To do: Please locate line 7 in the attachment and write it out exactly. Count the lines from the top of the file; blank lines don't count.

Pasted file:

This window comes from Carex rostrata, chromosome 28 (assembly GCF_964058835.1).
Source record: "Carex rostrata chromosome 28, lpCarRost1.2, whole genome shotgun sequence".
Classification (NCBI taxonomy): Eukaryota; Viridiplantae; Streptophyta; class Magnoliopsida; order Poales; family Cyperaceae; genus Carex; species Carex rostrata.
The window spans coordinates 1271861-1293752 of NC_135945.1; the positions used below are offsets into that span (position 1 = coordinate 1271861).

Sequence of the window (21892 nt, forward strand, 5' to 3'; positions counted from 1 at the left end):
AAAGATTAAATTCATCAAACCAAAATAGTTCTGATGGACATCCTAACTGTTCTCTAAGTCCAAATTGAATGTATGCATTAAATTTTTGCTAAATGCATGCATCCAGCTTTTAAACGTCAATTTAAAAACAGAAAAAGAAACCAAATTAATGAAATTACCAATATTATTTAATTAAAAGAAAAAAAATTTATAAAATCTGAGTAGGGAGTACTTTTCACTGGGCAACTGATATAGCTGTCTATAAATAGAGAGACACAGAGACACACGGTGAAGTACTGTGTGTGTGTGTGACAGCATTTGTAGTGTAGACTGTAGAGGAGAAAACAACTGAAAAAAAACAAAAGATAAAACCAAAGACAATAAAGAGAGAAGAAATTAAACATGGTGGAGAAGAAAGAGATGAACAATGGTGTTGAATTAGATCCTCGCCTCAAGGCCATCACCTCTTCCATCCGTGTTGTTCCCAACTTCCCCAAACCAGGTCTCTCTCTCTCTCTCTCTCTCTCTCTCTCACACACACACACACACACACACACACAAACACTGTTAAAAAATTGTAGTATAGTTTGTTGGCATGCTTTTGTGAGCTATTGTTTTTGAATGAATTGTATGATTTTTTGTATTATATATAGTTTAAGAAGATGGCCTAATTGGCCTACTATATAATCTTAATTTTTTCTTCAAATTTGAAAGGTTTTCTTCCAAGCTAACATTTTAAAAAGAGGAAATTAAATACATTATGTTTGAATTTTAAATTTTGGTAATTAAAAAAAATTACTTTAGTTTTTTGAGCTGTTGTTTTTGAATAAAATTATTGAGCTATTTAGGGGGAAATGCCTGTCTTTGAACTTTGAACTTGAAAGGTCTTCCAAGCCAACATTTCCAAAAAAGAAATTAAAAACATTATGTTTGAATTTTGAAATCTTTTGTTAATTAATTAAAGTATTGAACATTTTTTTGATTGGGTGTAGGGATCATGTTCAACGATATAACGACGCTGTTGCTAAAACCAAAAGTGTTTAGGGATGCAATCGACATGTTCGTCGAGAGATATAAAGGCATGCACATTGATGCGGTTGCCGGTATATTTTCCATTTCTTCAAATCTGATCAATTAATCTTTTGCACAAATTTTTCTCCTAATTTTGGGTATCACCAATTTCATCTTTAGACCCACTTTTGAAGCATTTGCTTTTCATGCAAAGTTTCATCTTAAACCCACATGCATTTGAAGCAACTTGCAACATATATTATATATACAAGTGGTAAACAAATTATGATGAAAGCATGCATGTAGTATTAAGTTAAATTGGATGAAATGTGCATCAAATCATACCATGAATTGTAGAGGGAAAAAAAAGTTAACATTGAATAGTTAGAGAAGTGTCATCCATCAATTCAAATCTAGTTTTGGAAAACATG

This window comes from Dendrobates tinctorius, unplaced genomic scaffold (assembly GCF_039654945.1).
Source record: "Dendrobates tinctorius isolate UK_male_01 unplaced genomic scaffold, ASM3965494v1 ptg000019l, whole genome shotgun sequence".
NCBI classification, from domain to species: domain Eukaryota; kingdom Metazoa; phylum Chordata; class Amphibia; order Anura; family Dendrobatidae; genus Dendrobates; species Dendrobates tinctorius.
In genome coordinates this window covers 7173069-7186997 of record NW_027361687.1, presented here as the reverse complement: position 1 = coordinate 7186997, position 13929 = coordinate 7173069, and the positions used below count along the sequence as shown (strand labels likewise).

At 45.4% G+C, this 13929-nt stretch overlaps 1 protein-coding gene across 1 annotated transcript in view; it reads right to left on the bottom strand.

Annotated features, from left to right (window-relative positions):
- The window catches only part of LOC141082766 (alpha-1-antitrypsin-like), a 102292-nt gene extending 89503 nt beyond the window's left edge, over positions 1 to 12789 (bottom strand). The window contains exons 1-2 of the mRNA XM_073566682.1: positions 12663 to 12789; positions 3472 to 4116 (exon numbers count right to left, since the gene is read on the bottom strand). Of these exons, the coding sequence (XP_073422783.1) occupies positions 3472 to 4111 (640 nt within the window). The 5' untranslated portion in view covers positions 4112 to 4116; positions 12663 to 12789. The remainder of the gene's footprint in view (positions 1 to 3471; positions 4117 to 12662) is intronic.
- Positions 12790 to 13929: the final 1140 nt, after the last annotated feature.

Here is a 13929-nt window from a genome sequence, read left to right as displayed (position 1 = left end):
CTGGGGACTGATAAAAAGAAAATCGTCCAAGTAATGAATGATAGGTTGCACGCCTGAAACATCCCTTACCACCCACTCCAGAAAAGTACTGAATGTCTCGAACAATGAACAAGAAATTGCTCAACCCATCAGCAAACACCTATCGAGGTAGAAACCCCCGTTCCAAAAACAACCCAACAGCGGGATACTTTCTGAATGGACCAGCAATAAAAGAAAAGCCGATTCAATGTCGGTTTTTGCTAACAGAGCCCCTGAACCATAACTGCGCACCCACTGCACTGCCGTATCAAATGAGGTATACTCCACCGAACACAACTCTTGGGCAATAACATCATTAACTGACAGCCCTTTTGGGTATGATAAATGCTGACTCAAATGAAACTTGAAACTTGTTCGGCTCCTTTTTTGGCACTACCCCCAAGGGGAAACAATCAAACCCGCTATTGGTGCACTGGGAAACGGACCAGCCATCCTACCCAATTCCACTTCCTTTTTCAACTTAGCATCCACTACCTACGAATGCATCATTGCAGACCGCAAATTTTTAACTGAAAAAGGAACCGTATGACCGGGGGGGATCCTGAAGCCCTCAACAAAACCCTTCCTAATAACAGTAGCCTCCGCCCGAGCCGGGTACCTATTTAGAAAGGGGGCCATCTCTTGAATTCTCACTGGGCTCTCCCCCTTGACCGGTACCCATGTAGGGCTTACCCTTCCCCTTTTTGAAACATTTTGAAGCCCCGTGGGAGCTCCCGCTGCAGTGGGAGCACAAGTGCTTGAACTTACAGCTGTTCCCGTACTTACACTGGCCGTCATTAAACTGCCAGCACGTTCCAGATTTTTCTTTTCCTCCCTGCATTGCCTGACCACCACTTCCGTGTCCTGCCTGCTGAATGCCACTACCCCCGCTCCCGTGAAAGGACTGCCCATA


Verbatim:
This window comes from Dendrobates tinctorius, unplaced genomic scaffold (assembly GCF_039654945.1).